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Lecture 4

PM Lecture 4 (cont.) Aggregated Supply and Demand I.pdf

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Department
Economics
Course
CAS EC 102
Professor
Jay Zagorsky
Semester
Spring

Description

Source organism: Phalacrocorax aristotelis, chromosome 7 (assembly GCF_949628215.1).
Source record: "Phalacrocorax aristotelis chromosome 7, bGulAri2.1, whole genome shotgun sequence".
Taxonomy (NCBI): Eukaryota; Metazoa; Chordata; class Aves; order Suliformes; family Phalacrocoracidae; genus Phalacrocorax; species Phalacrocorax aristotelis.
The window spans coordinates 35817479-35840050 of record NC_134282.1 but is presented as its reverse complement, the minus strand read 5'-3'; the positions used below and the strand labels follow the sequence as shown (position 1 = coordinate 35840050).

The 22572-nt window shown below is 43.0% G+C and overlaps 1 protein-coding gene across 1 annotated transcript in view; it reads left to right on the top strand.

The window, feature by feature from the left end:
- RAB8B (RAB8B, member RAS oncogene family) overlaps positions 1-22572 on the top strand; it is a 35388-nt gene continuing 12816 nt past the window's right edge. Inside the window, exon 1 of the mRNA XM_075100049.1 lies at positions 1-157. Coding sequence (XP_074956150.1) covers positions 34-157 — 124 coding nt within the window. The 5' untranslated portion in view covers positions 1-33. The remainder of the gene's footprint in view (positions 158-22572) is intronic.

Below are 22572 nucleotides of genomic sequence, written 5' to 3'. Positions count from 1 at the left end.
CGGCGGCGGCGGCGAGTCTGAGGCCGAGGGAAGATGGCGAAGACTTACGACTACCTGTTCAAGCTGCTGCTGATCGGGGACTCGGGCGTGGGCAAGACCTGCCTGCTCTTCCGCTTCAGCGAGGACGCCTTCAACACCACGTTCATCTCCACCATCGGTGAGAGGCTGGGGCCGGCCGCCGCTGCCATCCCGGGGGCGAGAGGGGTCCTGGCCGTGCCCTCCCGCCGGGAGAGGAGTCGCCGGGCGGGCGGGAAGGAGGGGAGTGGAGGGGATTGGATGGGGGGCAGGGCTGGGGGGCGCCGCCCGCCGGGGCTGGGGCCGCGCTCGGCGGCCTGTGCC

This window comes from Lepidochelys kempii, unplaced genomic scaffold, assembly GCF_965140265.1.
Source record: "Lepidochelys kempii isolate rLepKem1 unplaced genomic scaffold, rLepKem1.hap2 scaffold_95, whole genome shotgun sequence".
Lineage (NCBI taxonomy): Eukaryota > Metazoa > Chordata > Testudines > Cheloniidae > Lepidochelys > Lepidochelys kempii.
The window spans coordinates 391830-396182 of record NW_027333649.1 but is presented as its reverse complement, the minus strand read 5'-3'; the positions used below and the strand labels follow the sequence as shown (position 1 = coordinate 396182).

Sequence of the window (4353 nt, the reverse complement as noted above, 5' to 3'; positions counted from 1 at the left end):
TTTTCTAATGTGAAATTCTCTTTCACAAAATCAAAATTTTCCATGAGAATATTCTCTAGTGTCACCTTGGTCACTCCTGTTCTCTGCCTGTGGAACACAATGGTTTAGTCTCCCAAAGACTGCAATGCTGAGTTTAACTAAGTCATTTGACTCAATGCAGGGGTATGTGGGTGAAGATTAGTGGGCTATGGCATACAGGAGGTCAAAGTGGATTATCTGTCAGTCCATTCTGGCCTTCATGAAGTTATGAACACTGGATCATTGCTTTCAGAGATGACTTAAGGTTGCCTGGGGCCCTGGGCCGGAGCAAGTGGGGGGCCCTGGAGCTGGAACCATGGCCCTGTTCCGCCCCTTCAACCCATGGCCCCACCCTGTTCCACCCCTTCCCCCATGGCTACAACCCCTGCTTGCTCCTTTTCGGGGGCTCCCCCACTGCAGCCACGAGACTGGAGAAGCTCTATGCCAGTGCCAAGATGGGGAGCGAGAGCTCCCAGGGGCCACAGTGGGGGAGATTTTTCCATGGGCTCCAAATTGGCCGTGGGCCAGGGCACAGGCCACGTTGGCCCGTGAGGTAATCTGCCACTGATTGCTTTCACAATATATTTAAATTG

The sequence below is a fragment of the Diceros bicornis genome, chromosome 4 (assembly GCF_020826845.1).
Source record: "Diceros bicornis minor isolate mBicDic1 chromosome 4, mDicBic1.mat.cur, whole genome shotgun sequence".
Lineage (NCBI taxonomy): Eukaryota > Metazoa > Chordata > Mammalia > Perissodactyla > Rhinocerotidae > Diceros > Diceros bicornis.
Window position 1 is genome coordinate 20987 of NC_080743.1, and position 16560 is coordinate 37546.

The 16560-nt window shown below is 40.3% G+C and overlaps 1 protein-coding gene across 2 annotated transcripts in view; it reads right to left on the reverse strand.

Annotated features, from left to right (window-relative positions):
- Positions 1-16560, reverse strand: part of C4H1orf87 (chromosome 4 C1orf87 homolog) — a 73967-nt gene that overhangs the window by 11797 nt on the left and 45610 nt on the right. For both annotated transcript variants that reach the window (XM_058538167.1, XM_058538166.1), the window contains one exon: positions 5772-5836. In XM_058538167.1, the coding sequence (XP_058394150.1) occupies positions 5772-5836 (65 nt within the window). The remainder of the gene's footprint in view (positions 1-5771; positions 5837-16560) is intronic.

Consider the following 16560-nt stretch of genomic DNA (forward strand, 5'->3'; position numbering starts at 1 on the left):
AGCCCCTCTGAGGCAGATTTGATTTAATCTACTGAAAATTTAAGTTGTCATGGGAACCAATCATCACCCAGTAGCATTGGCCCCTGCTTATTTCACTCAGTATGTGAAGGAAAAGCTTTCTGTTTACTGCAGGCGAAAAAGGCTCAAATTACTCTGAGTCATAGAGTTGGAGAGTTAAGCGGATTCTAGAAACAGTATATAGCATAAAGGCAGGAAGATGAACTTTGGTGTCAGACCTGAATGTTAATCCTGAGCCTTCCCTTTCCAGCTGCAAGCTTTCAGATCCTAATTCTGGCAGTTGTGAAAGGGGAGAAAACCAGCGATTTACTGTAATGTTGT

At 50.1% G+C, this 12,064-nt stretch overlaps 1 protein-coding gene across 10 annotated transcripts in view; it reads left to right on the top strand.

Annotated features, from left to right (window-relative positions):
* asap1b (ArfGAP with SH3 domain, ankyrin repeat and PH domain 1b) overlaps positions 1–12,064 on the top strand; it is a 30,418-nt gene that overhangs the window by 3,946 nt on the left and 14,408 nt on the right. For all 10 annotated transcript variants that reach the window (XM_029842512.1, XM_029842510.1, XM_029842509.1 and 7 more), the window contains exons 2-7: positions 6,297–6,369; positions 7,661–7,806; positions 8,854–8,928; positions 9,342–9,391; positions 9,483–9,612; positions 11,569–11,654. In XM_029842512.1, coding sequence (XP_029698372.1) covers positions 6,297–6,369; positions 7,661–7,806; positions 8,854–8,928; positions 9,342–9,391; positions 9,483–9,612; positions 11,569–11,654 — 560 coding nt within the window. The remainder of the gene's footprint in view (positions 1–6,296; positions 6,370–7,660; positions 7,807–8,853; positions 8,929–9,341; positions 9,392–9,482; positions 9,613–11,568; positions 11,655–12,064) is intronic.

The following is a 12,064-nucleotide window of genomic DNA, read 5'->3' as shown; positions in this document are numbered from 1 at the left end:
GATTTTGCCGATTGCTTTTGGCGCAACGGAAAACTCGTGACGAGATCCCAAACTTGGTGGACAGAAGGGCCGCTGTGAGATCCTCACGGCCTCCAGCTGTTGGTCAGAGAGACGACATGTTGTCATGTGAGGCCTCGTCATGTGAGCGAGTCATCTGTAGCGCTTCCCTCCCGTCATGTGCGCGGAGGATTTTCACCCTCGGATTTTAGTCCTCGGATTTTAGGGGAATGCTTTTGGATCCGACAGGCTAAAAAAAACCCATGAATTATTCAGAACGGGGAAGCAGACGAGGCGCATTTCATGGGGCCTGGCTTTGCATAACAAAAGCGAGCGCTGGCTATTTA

PM Lecture #4 (cont.): Aggregated Supply and Demand I Tuesday, March 25, 2014 4:00 PM - Macroeconomicsis the study of forces that you cannot control ○ However,if you can predict macroeconomicchanges and correctlyadjust you will do very well  Andrew Carnegie's demand for rails Why Do Managers Care? - Macroeconomicindicators are past and current pieces of information ○ Unemploymentrate ○ Inflation rate ○ Productivity ○ GDP ○ Exchange rate ○ PPI - Managers who are able to predict and anticipate these data in the future, can do much better than those who simply react to changing macroeconomiccircumstances - The model of Aggregate Demand and Aggregate Supply both explains and predicts what will happen to GDP and inflation when major shocks and changes happen to an economy Why Do We Care? - Business success or failure is dependent on 2 factors ○ How good you are at running the business ○ The general economicclimate - Sometimes,even the best managers cannot save a business that is being effected by an economic recession - Sometimes,the worst managers make a lot of money during an economicexpansion - Tracking general economicconditions can have a large effect on businesses Introduction to the Aggregate Supply and Demand Curves - How can we explain and predict these business cycle changes? - How can we explain and predict what happens in the economywhen large shocks occur? Aggregate Supply-Demand Model - Aggregate Demand Curve (AD): Shows quantity of goods and servicesthat households, firms and gov't want to buy at each price level - Aggregate Supply Curve (AS): Shows quantity of goods and services that firms chooseto produce/sell at each price level - Natural Rate of Output: Is the long run AS, It is vertical because in the long run, the economy's production depends on the amount of land, labor and capital, which are not affected by short run changes in output Price Level - Vertical left hand axis is labeled price level - Understanding CPI and GDP Deflator is very important - Changes in price level is inflation of deflation ○ (New price level - Old price level)/Old x100 ○ Movement from low to higher price level: Inflation ○ Movement from higher to lower price level: Deflation InvestmentMangers Care! - During 1990s,investorswanted real return <5% - Bond prices inversely related to interest rates - Normal interest = Real interest + Inflation Quantity Output - Horizontal bottom axis is labeled quantity of output - Understanding GDP is very important - Changes in quantity is either economic expansion or contraction ○ Movement from low to higher quantity: Expansion ○ Movement from higher to lower quantity: Contraction InvestmentManagers Care! - GDP change is related to sales, note that change in GDP is not the same as change in sales - For most companies, when sales go up, profits go up, hence, GDP and profits are positivelylinked UnemployedResources - There are other forms of unemployed resources such as idle factories,farms and transportation - What happens if the LAS is to the left of where the short run AS and AD curve cross? AS-AD and Financial Markets - AS-AD Model is useful for trading socks and bonds - When shock hits, or change occurs in the economygood traders can use the AS-AD Model to quickly make a rough guess what will happen to prices and GDP which would indicate if you should be buying or selling in the financial markets 2 Key Ideas about Bonds - Bond prices are inverselyrelated to the nominal interest rate - Nominal Int. Rate = Real Rate + Inflation Rate ○ Assuming that real rates are roughly constant in the short run then when the CPI goes up unexpectedly  Inflation goes up  Nominal interest rates go up  Bond prices go down  Investmentstrategy is to sell bonds Key idea about stocks: prices are directly related to the amount of profits - The more profits companies have, the higher the value of stocks - One model of pricing stock is that the stock price should be equal to the present discounted value - One model of pricing stock is that the stock price should be equal to the present discounted value of all future profits - Key assumption for using AS-AD model for understanding short run changes in the stock market is that GDP and corporate profits are closely linked Are GDP-ProfitsLinked? - US gov't collects GDP data but also collects corporate profits
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